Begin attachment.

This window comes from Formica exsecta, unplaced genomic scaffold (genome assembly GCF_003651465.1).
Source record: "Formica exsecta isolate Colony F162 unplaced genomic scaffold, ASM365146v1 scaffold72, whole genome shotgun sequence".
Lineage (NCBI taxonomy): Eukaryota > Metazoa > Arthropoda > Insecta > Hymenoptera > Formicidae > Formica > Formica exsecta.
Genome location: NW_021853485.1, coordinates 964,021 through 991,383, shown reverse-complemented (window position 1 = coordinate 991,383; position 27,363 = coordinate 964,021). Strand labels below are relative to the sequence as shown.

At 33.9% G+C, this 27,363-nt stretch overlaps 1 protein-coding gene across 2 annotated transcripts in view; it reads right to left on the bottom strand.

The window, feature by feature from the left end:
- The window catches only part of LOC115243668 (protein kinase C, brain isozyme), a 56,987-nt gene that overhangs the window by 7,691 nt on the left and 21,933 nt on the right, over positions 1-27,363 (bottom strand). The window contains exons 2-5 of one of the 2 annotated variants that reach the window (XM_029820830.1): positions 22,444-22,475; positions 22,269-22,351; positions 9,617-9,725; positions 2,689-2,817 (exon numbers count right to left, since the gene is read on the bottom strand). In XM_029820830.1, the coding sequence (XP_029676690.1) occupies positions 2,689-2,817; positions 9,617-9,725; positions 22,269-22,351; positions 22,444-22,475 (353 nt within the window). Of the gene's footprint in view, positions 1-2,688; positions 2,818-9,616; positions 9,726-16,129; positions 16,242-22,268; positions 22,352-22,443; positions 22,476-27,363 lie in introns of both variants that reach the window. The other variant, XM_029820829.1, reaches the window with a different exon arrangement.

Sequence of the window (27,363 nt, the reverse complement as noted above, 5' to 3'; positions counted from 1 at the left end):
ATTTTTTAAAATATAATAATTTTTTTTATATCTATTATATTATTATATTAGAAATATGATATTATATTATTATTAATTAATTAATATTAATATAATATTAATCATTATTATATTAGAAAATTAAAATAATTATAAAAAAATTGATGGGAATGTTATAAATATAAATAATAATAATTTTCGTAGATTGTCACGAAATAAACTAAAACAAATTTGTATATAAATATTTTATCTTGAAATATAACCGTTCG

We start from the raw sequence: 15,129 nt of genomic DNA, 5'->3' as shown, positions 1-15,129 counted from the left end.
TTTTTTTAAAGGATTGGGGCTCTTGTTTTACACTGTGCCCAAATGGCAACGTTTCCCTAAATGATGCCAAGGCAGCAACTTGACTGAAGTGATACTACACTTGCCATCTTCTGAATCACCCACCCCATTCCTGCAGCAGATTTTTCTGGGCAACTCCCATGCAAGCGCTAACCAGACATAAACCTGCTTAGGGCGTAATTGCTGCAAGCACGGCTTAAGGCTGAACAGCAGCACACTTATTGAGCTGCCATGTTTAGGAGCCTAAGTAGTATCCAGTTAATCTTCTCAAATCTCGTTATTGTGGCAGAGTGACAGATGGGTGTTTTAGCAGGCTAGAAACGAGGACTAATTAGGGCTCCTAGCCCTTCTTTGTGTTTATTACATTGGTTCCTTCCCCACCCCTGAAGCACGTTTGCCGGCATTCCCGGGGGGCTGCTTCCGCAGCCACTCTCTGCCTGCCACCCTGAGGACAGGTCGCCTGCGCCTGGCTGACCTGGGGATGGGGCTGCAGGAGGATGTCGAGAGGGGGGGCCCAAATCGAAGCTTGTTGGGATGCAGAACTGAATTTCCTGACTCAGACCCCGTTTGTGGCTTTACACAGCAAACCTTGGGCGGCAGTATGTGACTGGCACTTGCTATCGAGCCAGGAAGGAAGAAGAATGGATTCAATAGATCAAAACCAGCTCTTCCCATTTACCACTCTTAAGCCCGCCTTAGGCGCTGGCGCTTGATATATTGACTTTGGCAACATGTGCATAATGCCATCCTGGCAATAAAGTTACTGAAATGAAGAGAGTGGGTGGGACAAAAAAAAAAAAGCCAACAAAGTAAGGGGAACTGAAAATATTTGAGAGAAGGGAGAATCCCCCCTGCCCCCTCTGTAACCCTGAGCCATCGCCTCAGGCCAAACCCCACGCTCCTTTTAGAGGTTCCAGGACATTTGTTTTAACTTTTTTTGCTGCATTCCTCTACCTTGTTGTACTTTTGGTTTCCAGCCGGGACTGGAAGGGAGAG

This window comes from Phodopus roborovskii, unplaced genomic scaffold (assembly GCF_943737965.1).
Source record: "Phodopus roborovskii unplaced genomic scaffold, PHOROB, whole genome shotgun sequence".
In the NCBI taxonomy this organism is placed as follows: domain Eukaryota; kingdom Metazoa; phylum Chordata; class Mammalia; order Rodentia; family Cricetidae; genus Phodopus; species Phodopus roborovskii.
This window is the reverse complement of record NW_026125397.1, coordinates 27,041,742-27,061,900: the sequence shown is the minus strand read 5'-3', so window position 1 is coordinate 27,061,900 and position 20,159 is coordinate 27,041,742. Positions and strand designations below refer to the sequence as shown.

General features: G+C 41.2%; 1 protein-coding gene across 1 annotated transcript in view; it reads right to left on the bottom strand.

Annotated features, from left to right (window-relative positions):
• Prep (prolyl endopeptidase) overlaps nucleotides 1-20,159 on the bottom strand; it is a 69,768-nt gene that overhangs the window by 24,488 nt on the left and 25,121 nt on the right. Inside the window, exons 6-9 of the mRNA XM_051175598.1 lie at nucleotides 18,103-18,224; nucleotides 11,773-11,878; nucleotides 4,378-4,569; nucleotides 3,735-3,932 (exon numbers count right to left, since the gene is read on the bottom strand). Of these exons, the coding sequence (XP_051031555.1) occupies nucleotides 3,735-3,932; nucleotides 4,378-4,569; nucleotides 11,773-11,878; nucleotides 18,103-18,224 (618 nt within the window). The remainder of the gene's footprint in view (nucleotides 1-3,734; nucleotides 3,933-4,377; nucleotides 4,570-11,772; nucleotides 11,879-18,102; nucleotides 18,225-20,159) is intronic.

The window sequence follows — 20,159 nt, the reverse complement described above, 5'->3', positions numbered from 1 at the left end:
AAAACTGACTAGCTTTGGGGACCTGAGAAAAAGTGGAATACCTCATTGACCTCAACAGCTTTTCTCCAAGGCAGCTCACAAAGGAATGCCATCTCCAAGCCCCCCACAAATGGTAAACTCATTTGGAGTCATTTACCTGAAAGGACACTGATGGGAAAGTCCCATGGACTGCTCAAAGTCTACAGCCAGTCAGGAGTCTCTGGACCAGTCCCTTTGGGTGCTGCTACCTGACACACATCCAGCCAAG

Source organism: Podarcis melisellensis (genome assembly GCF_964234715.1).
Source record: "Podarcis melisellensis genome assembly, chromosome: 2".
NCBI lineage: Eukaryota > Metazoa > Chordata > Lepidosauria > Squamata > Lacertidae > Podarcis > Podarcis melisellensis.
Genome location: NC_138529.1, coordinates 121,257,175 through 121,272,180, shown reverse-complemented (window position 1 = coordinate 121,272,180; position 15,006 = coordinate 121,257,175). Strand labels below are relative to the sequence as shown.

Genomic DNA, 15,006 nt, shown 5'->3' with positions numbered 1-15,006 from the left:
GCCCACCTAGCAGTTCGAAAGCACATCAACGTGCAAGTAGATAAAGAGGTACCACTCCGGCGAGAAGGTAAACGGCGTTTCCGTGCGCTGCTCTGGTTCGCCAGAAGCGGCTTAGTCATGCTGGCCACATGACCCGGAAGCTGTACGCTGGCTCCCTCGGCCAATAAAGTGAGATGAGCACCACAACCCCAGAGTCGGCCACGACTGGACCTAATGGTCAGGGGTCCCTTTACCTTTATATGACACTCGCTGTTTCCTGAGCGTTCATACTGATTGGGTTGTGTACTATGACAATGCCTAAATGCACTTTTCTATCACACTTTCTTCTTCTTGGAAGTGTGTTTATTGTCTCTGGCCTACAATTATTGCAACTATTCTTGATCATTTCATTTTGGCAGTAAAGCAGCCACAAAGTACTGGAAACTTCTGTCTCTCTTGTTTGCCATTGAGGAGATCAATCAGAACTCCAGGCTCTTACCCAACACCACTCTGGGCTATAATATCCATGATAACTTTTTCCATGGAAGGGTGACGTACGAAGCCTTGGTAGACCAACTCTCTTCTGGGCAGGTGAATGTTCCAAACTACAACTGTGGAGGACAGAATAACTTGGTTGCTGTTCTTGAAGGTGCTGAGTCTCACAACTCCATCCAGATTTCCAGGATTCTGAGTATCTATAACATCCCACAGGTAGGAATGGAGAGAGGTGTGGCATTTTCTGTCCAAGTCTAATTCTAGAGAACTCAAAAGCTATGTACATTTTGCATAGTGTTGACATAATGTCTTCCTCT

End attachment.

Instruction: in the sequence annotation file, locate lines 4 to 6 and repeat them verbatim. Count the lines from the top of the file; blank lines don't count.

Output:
Genome location: NW_021853485.1, coordinates 964,021 through 991,383, shown reverse-complemented (window position 1 = coordinate 991,383; position 27,363 = coordinate 964,021). Strand labels below are relative to the sequence as shown.

At 33.9% G+C, this 27,363-nt stretch overlaps 1 protein-coding gene across 2 annotated transcripts in view; it reads right to left on the bottom strand.

The window, feature by feature from the left end: